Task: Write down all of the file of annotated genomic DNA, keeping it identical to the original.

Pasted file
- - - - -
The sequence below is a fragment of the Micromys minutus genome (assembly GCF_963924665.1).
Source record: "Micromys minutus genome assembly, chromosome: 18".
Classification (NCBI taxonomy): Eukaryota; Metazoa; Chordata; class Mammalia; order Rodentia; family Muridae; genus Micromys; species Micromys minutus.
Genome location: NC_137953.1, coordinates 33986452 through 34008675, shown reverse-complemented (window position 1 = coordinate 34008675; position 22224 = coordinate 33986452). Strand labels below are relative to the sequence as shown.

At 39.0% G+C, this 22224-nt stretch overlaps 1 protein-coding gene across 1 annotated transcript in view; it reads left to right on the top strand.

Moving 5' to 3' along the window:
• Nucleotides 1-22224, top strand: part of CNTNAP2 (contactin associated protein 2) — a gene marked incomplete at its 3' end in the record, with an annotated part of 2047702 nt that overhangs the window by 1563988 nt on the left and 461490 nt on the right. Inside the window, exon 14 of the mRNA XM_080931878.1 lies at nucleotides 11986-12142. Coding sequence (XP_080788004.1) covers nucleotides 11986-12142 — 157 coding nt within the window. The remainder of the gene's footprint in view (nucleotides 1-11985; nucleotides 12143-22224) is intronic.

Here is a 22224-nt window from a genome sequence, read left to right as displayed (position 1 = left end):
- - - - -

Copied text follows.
The sequence below is a fragment of the Micromys minutus genome (assembly GCF_963924665.1).
Source record: "Micromys minutus genome assembly, chromosome: 18".
Classification (NCBI taxonomy): Eukaryota; Metazoa; Chordata; class Mammalia; order Rodentia; family Muridae; genus Micromys; species Micromys minutus.
Genome location: NC_137953.1, coordinates 33986452 through 34008675, shown reverse-complemented (window position 1 = coordinate 34008675; position 22224 = coordinate 33986452). Strand labels below are relative to the sequence as shown.

At 39.0% G+C, this 22224-nt stretch overlaps 1 protein-coding gene across 1 annotated transcript in view; it reads left to right on the top strand.

Moving 5' to 3' along the window:
• Nucleotides 1-22224, top strand: part of CNTNAP2 (contactin associated protein 2) — a gene marked incomplete at its 3' end in the record, with an annotated part of 2047702 nt that overhangs the window by 1563988 nt on the left and 461490 nt on the right. Inside the window, exon 14 of the mRNA XM_080931878.1 lies at nucleotides 11986-12142. Coding sequence (XP_080788004.1) covers nucleotides 11986-12142 — 157 coding nt within the window. The remainder of the gene's footprint in view (nucleotides 1-11985; nucleotides 12143-22224) is intronic.

Here is a 22224-nt window from a genome sequence, read left to right as displayed (position 1 = left end):